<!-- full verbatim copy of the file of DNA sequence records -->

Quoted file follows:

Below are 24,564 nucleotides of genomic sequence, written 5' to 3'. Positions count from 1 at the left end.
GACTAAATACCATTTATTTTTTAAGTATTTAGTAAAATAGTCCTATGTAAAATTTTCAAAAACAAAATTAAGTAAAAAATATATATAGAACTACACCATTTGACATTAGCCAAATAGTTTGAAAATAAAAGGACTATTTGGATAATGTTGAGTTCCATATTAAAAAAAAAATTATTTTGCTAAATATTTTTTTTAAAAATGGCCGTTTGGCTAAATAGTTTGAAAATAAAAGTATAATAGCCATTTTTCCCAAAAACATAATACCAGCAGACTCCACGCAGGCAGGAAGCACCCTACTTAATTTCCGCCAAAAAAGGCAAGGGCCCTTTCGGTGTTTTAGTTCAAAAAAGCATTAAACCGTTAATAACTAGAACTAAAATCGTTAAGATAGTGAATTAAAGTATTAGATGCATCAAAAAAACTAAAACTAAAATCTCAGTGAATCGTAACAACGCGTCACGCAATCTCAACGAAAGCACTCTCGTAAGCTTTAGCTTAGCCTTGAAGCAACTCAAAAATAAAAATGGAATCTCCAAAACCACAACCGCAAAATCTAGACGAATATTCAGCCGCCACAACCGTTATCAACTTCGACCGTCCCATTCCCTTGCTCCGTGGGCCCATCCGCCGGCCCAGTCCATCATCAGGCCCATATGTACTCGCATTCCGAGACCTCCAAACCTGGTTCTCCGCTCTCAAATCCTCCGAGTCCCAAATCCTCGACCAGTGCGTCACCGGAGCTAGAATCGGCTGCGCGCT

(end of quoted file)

Below are 24,564 nucleotides of genomic sequence, written 5' to 3'. Positions count from 1 at the left end.
GACTAAATACCATTTATTTTTTAAGTATTTAGTAAAATAGTCCTATGTAAAATTTTCAAAAACAAAATTAAGTAAAAAATATATATAGAACTACACCATTTGACATTAGCCAAATAGTTTGAAAATAAAAGGACTATTTGGATAATGTTGAGTTCCATATTAAAAAAAAAATTATTTTGCTAAATATTTTTTTTAAAAATGGCCGTTTGGCTAAATAGTTTGAAAATAAAAGTATAATAGCCATTTTTCCCAAAAACATAATACCAGCAGACTCCACGCAGGCAGGAAGCACCCTACTTAATTTCCGCCAAAAAAGGCAAGGGCCCTTTCGGTGTTTTAGTTCAAAAAAGCATTAAACCGTTAATAACTAGAACTAAAATCGTTAAGATAGTGAATTAAAGTATTAGATGCATCAAAAAAACTAAAACTAAAATCTCAGTGAATCGTAACAACGCGTCACGCAATCTCAACGAAAGCACTCTCGTAAGCTTTAGCTTAGCCTTGAAGCAACTCAAAAATAAAAATGGAATCTCCAAAACCACAACCGCAAAATCTAGACGAATATTCAGCCGCCACAACCGTTATCAACTTCGACCGTCCCATTCCCTTGCTCCGTGGGCCCATCCGCCGGCCCAGTCCATCATCAGGCCCATATGTACTCGCATTCCGAGACCTCCAAACCTGGTTCTCCGCTCTCAAATCCTCCGAGTCCCAAATCCTCGACCAGTGCGTCACCGGAGCTAGAATCGGCTGCGCGCT